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Striated Caracara

Phalcoboenus australis

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53 - 65cm

1.1 - 1.3m

1.2 - 2.3kg

20 - 30 yrs

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The striated caracara is a bird of prey in the falcon family, Falconidae. Unlike other falcons, they are comparatively slow and will often scavenge amongst livestock. This behaviour has earnt them a somewhat poor reputation in their native Falkland Islands, where they are often known as the “Johnny rook”.

Near Threatened

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NT

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As the nickname “Johnny rook” would suggest, they are similar in appearance to a large corvid species, with plumage that is almost black in its entirety besides subtle hints of dark brown and flecks of grey, particularly around the neck. However, juveniles have a reddish-orange down which they lose after their first moult.

What Does it Look Like?

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What Does it Sound Like?

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Their calls are loud and raucous, with the primary purpose being for proclaiming a territory or defending against potential intruders. Whilst performing these vocalisations, it will often throw back its head to the point where it almost touches its back. When disturbed, they are capable of making grumbling or clicking sounds to show annoyance.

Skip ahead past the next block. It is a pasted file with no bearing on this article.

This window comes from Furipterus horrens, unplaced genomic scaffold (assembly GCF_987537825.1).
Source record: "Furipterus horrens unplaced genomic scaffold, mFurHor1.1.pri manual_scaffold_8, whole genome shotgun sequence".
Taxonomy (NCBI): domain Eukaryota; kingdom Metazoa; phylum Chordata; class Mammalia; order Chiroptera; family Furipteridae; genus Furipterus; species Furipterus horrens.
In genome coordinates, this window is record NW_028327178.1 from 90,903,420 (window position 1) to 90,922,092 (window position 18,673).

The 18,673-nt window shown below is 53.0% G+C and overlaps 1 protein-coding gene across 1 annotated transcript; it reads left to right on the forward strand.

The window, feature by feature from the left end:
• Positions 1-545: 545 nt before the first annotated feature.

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As it is a scavenger, it feeds mostly on animal carcasses. However, it will also target living prey that is weak or injured and has a habit of attacking newborn lambs, leading to persecution by sheep farmers. As one of the most intelligent birds of prey, it is capable of moving rocks and dustbin lids to reach food hidden underneath.

What Does it Eat?

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Where Does it Nest?

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It nests on the ground, typically by the edge of a cliff, where the female lays up to four eggs. To ensure the chicks have a constant food supply, their hatching is timed to coincide with the nesting season of seabirds, which form a large part of their diet. After the chicks fledge, they form large flocks and roam the islands, staying close to human settlements.

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Its range is extremely limited, found south of Argentina and Chile on Tierra del Fuego, Isla de los Estados, Navarino and Cape Horn, as well as the Falkland Islands. However, it is considered a rare sight even in these isolated places. It tends to gravitate towards low-lying, coastal areas such as rocky cliffsides and mountains.

Where Does it Live?

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What is its Status?

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It was once heavily persecuted on the Falklands Islands, but it has since been protected under law. That said, the population is thought to be no more than 2,500 individuals, making it amongst the rarest of all raptor species. However, as this small population is stable and there are no further causes for concern, it is not yet considered particularly threatened.

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